Arjitpal Singh’s drama about a rural family in the Himalayas struggling to get by leans on strong performances and interlocking class critiques to overcome some clunky narrative structure.
(This review is part of our coverage of the 2021 Sundance Film Festival.)
Since 2012 when Anusha Rizvi’s Peepli Live became the first Indian movie to ever debut at Sundance, the film festival has seen a more consistent inclusion of films from Indian filmmakers. This year’s edition saw two movies from India – one narrative and one documentary. Both deal with underrepresented and economically disadvantaged communities in the country and focus on women. While the documentary (Writing With Fire) is a tale of inspiration and community perseverance, the narrative feature, Arjitpal Singh’s Fire in the Mountains, is more frustrating and somber.
It focuses on a matriarch named Chandra (Vinamrata Rai) in the rural Himalayan province of Uttarakhand who struggles to save up enough money for her son Prakash’s medical problems. Her family runs a mountainside hostel, ironically named “Switzerland”, where tourists come to stay and enjoy an “authentic experience” with home cooking for an affordable price while enjoying the Himalayan landscape. They don’t make much money, and their lack of finances causes the family’s relationships with each other to fracture. Chandra wants to save up money for surgery to cure Prakash while her husband believes the disability is a curse and a shamanistic ritual to dispel the evil spirits is a more effective solution.
On its face, this premise is a typical starting-off point for a tragic tale of crushing poverty and failure of economic systems to provide for those most in need. But Singh’s movie tackles much more than that. It encompasses so many interlocking conundrums faced by India’s rural farming population, one which is currently engaged in a national protest against the government, that it becomes a bit overwhelming and unwieldy narratively. Still, Singh drives home his point that the conundrum of cultural and ideological clashes is itself is the plight of India’s rural classes.
The family’s neighborhood is seeing an influx of technological and infrastructural advancements which they see as both a blessing and a curse. The new road to be developed will help Prakash get his wheelchair down from their mountain home a lot easier. The new fad with TikTok videos sees their teenage daughter behaving more promiscuously much to the chagrin of her traditionalist parents. The children in the film are the bearers of most of the pain and consequences caused by their parents’ stubborn disputes.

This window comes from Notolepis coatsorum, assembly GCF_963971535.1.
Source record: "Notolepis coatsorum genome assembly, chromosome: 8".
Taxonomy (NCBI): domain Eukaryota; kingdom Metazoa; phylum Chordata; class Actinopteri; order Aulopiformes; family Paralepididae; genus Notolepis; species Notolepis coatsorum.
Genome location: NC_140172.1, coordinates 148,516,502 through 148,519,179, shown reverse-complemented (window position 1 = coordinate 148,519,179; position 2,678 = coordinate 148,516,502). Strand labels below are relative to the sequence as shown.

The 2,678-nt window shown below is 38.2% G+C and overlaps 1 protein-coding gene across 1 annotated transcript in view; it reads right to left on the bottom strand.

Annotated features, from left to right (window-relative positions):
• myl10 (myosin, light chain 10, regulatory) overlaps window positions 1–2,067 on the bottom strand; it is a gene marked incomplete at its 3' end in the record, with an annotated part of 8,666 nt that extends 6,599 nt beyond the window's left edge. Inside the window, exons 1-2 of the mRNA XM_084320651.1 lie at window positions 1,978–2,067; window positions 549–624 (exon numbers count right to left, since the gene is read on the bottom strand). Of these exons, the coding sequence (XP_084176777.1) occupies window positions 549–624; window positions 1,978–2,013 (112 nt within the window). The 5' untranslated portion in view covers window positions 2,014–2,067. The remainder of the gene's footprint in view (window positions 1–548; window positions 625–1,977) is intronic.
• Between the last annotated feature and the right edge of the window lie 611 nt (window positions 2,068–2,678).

Singh shows Chandra, like many women, having to live in a lose-lose situation. If she maintains a place as a silent homemaker, their farm will go to ruin. But if she takes command, she is the villain for disciplining her kids. Several scenes show her children resent her while gravitating towards their dad’s carefree attitude, amplifying the comforting and privileged life men can lead in a society educated to believe them to always be in the right. Rai gives a committed performance, starting the film off with a smile and a laugh as new vacationers come to stay in Switzerland and quickly turning to a scowl as money problems pile up. She’s unafraid in showing her own frustrations and helplessness in the face of a husband who doesn’t care and a society that doesn’t take her seriously.
While Chandra is generally seen in the film as the reasonable one, believing in practical solutions and doing most of the work while her lazy conspiratorial husband drinks and goes to a phony astrologer for advice on how to deal with his home life, she too has her faults. She is overbearing, undeniably due to the pressure put on her to be the sole breadwinner of the family, and chastises her daughter for being around boys and expressing her sexuality. She scolds her son many times for not fighting for himself and “being a man” when he is relentlessly bullied by kids in his school.
Singh drives home his point that the conundrum of cultural and ideological clashes is itself is the plight of India’s rural classes.
The fracturing of Chandra’s family is slow and passive-aggressive, breaking bit by bit starting from the distrust between her and her husband on finances (she has hidden money from him to prevent him from wasting it on a religious ritual). Singh depicts this similarly to Noah Baumbach’s The Squid and the Whale where the children start to act up and engage in trickery and poor behavior to attract attention from parents who have neglected their needs. Unlike the Baumbach film, however, the tragedy of Chandra’s family lies in economic issues. The constant infighting and worries and cash counting leave little room for the parents to tend to more emotional and sentimental matters of ‘family’. The film showcases quite plainly how simply being unable to have enough to live well seeps into every other part of life.
The beautiful setting of the film, in the hills of Uttarakhand, lush with green grasses and trees, snowcapped mountaintops, and candy-painted houses, belies the crisis of its people. It’s a community forced into a crossroads of change which can be stark from scene to scene. On one day, villagers are out sacrificing goats, fending off leopards, or gathering wheat and crops for harvest. On another day, they are on their cellphones making business calls and watching Youtube videos of government news. Fire in the Mountains is Ajitpal Singh’s narrative of what he says is “how India really is”, outside the cities, outside the news media, in the rural heartlands. It’s a strange time there – luxuries of first-world technology are slowly infiltrating life and changing culture, while basic economic necessities continue to be scarce.
Fire in the Mountains played in the World Dramatic Competition at the 2021 Sundance Film Festival, and is currently seeking distribution.
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